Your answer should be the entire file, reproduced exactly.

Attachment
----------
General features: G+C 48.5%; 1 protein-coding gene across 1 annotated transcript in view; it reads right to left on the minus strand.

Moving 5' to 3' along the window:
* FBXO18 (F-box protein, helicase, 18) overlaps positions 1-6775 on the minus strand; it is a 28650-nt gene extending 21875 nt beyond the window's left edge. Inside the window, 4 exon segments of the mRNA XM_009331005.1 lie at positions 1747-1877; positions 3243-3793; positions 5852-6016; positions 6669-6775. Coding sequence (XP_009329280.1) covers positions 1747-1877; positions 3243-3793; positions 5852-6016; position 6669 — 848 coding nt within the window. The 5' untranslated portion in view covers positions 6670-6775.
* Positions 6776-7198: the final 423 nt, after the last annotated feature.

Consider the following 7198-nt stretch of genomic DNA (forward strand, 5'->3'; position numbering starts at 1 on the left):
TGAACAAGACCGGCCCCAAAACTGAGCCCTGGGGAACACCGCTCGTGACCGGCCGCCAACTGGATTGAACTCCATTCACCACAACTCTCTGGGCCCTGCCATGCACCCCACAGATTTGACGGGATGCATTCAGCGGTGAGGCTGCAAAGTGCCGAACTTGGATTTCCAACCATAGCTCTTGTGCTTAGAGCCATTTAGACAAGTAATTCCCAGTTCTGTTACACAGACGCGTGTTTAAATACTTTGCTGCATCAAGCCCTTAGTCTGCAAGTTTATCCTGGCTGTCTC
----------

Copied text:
General features: G+C 48.5%; 1 protein-coding gene across 1 annotated transcript in view; it reads right to left on the minus strand.

Moving 5' to 3' along the window:
* FBXO18 (F-box protein, helicase, 18) overlaps positions 1-6775 on the minus strand; it is a 28650-nt gene extending 21875 nt beyond the window's left edge. Inside the window, 4 exon segments of the mRNA XM_009331005.1 lie at positions 1747-1877; positions 3243-3793; positions 5852-6016; positions 6669-6775. Coding sequence (XP_009329280.1) covers positions 1747-1877; positions 3243-3793; positions 5852-6016; position 6669 — 848 coding nt within the window. The 5' untranslated portion in view covers positions 6670-6775.
* Positions 6776-7198: the final 423 nt, after the last annotated feature.

Consider the following 7198-nt stretch of genomic DNA (forward strand, 5'->3'; position numbering starts at 1 on the left):
TGAACAAGACCGGCCCCAAAACTGAGCCCTGGGGAACACCGCTCGTGACCGGCCGCCAACTGGATTGAACTCCATTCACCACAACTCTCTGGGCCCTGCCATGCACCCCACAGATTTGACGGGATGCATTCAGCGGTGAGGCTGCAAAGTGCCGAACTTGGATTTCCAACCATAGCTCTTGTGCTTAGAGCCATTTAGACAAGTAATTCCCAGTTCTGTTACACAGACGCGTGTTTAAATACTTTGCTGCATCAAGCCCTTAGTCTGCAAGTTTATCCTGGCTGTCTC